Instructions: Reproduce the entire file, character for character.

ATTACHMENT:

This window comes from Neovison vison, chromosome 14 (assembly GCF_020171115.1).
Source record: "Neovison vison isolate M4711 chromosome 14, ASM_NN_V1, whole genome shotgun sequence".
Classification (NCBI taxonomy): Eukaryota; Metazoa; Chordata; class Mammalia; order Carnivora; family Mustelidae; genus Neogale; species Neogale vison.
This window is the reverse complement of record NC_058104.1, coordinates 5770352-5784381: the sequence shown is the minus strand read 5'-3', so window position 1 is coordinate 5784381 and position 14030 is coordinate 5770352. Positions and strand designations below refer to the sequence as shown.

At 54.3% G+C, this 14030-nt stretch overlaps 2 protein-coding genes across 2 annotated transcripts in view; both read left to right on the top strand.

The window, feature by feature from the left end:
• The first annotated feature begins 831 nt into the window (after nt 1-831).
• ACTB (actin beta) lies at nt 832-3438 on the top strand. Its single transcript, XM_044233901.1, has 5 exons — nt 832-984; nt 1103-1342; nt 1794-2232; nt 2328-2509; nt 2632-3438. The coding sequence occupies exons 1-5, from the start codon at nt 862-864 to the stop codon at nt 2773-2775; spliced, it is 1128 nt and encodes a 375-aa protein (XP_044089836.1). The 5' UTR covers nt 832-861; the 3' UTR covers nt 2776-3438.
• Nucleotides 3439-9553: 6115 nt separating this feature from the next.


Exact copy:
This window comes from Neovison vison, chromosome 14 (assembly GCF_020171115.1).
Source record: "Neovison vison isolate M4711 chromosome 14, ASM_NN_V1, whole genome shotgun sequence".
Classification (NCBI taxonomy): Eukaryota; Metazoa; Chordata; class Mammalia; order Carnivora; family Mustelidae; genus Neogale; species Neogale vison.
This window is the reverse complement of record NC_058104.1, coordinates 5770352-5784381: the sequence shown is the minus strand read 5'-3', so window position 1 is coordinate 5784381 and position 14030 is coordinate 5770352. Positions and strand designations below refer to the sequence as shown.

At 54.3% G+C, this 14030-nt stretch overlaps 2 protein-coding genes across 2 annotated transcripts in view; both read left to right on the top strand.

The window, feature by feature from the left end:
• The first annotated feature begins 831 nt into the window (after nt 1-831).
• ACTB (actin beta) lies at nt 832-3438 on the top strand. Its single transcript, XM_044233901.1, has 5 exons — nt 832-984; nt 1103-1342; nt 1794-2232; nt 2328-2509; nt 2632-3438. The coding sequence occupies exons 1-5, from the start codon at nt 862-864 to the stop codon at nt 2773-2775; spliced, it is 1128 nt and encodes a 375-aa protein (XP_044089836.1). The 5' UTR covers nt 832-861; the 3' UTR covers nt 2776-3438.
• Nucleotides 3439-9553: 6115 nt separating this feature from the next.